Whew. It has been a month, hasn’t it? Since the election, I’ve been slowly and carefully knitting myself back into to a fully formed human person capable of a range of emotions and actions. It’s a slow process; sometimes I mess up a stitch and have to rip a few rows out to start again. There have been some good things, though. My wife has been unbelievably wonderful, going so far as to give me a birthday do-over day since my actual birthday was November 8th. My friends give me support and strength daily. My cats have actually been pretty great too; Flapjack, my little tiger tabby, has only attacked me out of the blue a few times!
The election was a clear cut win for racism and sexism and xenophobia and homophobia and lots of other awful things, so now, maybe more than ever before, I am craving representation in all areas of my life. I want to see queer people, and women, and people of color being unapologetically themselves and just here, in both real life and fiction.
Lo and behold! I randomly stumbled upon an article a few weeks ago called, “Finding Ourselves in Play: A New Database of Games on Sexuality, Gender and Relationships” which seemed relevant to many of my interests. Through it, I learned about Queerly Represent Me, a database collecting queer video games. Friends, it is quite a nice resource. In addition to the database of games, the site houses some articles, presentations, and the results of a survey on the representation of sexuality, gender, and relationships in games. My biggest takeaway from the survey was that I apparently need to play Dragon Age.
The database is filterable by sexuality, gender, or relationship (some games fall into more than one, or even all, categories). Each entry includes a summary, a still of the gameplay, and some basic info (including where to play it).
I had already heard of or played some of the games, but many of them are small and/or independent so there was quite a bit of discovery as I scrolled through the entries. Here are some of the games I’ve found (and played) through the Queerly Represent Me databse.
I wanted to like this game more than I did. In a message on the hosting site, the creators say that “A Closed World was created to be a digital game that deals with queer issues” and it totally is! Mostly. They use a somewhat narrow definition of the word queer, is all. Take for example the first screen.
The game is really less about “queer issues” and more about the specific issue of hiding a relationship/your own sexuality. Once you select a gender, you enter the forest and have to fight the “demons” you come across. These demons are manifestations of people in your life, and you have to use passion, logic, or ethics to defeat them. It’s all just a little too on the nose for my tastes.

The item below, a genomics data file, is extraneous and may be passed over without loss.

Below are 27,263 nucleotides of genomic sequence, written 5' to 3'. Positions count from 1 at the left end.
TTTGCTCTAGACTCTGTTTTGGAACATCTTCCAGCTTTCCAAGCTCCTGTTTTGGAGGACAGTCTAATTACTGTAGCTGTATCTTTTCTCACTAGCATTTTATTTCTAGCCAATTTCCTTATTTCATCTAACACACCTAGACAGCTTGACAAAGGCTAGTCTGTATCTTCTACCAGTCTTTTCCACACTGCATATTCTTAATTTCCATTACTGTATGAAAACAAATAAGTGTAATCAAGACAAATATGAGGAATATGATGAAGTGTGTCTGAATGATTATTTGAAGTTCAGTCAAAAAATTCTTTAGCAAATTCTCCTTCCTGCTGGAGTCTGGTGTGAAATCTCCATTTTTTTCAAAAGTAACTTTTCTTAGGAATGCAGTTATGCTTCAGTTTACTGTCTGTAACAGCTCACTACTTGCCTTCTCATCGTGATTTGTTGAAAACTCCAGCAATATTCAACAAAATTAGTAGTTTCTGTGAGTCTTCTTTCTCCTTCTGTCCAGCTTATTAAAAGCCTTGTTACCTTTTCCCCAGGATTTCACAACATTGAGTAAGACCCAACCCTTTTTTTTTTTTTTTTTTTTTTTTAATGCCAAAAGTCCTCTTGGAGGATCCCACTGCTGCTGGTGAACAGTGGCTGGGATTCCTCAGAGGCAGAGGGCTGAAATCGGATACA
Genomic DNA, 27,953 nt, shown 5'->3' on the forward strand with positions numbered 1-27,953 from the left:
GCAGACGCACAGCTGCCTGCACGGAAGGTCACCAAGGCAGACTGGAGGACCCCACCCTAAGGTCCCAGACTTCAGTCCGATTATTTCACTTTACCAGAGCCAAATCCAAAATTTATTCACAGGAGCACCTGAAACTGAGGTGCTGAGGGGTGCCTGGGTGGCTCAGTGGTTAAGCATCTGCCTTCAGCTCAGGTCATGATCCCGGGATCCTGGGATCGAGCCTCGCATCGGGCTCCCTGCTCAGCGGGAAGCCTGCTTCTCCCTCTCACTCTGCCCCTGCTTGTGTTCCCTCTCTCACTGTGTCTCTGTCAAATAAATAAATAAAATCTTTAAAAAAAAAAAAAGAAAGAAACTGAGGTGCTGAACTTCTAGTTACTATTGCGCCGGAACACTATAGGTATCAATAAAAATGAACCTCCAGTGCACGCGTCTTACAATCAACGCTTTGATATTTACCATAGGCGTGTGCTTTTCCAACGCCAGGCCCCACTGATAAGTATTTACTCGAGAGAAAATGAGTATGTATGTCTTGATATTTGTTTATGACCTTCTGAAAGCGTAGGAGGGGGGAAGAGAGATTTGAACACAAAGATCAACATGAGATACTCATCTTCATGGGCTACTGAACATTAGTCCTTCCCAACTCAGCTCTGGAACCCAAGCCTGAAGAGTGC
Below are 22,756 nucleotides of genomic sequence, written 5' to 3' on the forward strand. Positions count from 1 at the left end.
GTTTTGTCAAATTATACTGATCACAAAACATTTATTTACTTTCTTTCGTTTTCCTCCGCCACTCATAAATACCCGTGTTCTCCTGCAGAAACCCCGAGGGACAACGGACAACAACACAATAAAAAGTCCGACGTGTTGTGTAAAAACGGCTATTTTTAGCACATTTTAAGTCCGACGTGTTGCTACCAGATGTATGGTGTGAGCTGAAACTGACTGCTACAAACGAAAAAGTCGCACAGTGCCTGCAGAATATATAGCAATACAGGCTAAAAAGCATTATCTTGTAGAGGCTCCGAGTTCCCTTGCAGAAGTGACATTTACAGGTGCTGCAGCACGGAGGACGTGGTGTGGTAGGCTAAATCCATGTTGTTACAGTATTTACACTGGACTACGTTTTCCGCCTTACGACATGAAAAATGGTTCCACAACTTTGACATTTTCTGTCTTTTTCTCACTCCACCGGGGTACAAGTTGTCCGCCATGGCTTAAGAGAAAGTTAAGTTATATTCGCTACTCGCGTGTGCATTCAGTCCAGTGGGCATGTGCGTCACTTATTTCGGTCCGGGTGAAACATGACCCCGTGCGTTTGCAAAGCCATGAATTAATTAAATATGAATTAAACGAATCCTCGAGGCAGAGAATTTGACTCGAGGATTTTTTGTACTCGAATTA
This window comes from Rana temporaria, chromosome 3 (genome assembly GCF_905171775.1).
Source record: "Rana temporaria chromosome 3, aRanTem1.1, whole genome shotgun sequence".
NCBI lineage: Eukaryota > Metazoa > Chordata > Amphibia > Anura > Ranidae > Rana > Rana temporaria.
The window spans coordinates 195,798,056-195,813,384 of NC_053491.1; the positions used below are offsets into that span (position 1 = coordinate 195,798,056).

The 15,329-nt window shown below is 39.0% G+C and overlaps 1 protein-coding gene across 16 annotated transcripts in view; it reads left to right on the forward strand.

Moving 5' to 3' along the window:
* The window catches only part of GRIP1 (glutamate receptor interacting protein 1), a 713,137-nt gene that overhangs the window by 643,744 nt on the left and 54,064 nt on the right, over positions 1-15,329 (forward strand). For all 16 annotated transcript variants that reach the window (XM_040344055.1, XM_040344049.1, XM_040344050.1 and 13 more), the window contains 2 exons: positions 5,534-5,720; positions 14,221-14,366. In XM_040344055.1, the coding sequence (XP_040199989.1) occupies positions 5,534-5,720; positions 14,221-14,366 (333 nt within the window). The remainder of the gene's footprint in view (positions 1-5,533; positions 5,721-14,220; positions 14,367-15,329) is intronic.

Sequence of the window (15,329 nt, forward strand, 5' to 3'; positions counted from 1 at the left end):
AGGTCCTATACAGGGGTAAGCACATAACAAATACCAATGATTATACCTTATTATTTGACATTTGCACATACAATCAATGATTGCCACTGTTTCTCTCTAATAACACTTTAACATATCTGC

I did enjoy the artistic style quite a bit, which is always a plus for me. It’s a quick and easy play, and there are some decent flashback scenes that tell the story, but it’s a story that feels dated and cliche.
This was a really entertaining little game! It’s quite simple and only takes about twenty minutes, but there’s a lot of comedy/drama/feels packed into the playthrough. It’s a “half-true story about half-truths” that the creator made based on actual coming out events in their life. There’s a fun little intro where Nicky, the creator, answers questions about themself and the game. Once you begin, you play as Nicky and choose responses to the people around you while trying (or trying not) to come out. I don’t want to spoil too much about this one, because I think you should just play it. Plus, look: puns!
I am not actually sure what makes the cats in this game gay, but I mean, if that’s how they identify, who am I to disagree? The woods are definitely weird, though. Overall, this is a pretty bizarre game, but I thought it was fun. You just move around as two cats in tandem and try to get to the end of each puzzle. I don’t think it’s actually possible to die/lose? Or maybe I was just really good at it? (Unlikely.) Anyway, the cats purr if you don’t move them after a few seconds, so that alone is a selling point, I think.
This is another really short experience that, just like Coming Out Simulator, is autobiographical in nature. While the Simulator had dialogue options that shaped the interactions with other characters, Snapshot is really just that: a literal snapshot. There are no other characters and no real action; it’s just a glimpse into an afternoon in the life of a conflicted teenager. It definitely felt authentic. As I was exploring the room, I was reminded of my own experiences and thoughts. Also, you get to listen to RENT so it’s a win-win.
This game! What a gem! You play as a queer lady limousine driver named Georgio Manos, and the only way you can drive is while your entire limousine spins in circles. Also, the gameplay is interspersed with cheesy 70s B movie-style acting. It’s ridiculous! And amazing! You pick up a lady named Beth on her way to a wedding and boy do the sparks fly.
I’m mostly terrible at the actual game, but I couldn’t stop playing it. I killed countless pedestrians and exploded in a fiery crash more times than I can remember. There are no stakes here; no matter who is in the car or how many times you crash it, you just respawn immediately.
There were a few other games that really piqued my interest (especially Queer Quest: All in a Gay’s Work), but they were unavailable when I tried to play them. The database is not entirely without flaws — I would love to have the ability to filter on more than just the three main categories and see or add ratings — but, overall, I was really happy to stumble on it. It’s so important for marginalized people to see ourselves in the media we consume. The Queerly Represent Me database is a great resource for those times when you just want to play a game that confirms people like us are here and we’re real.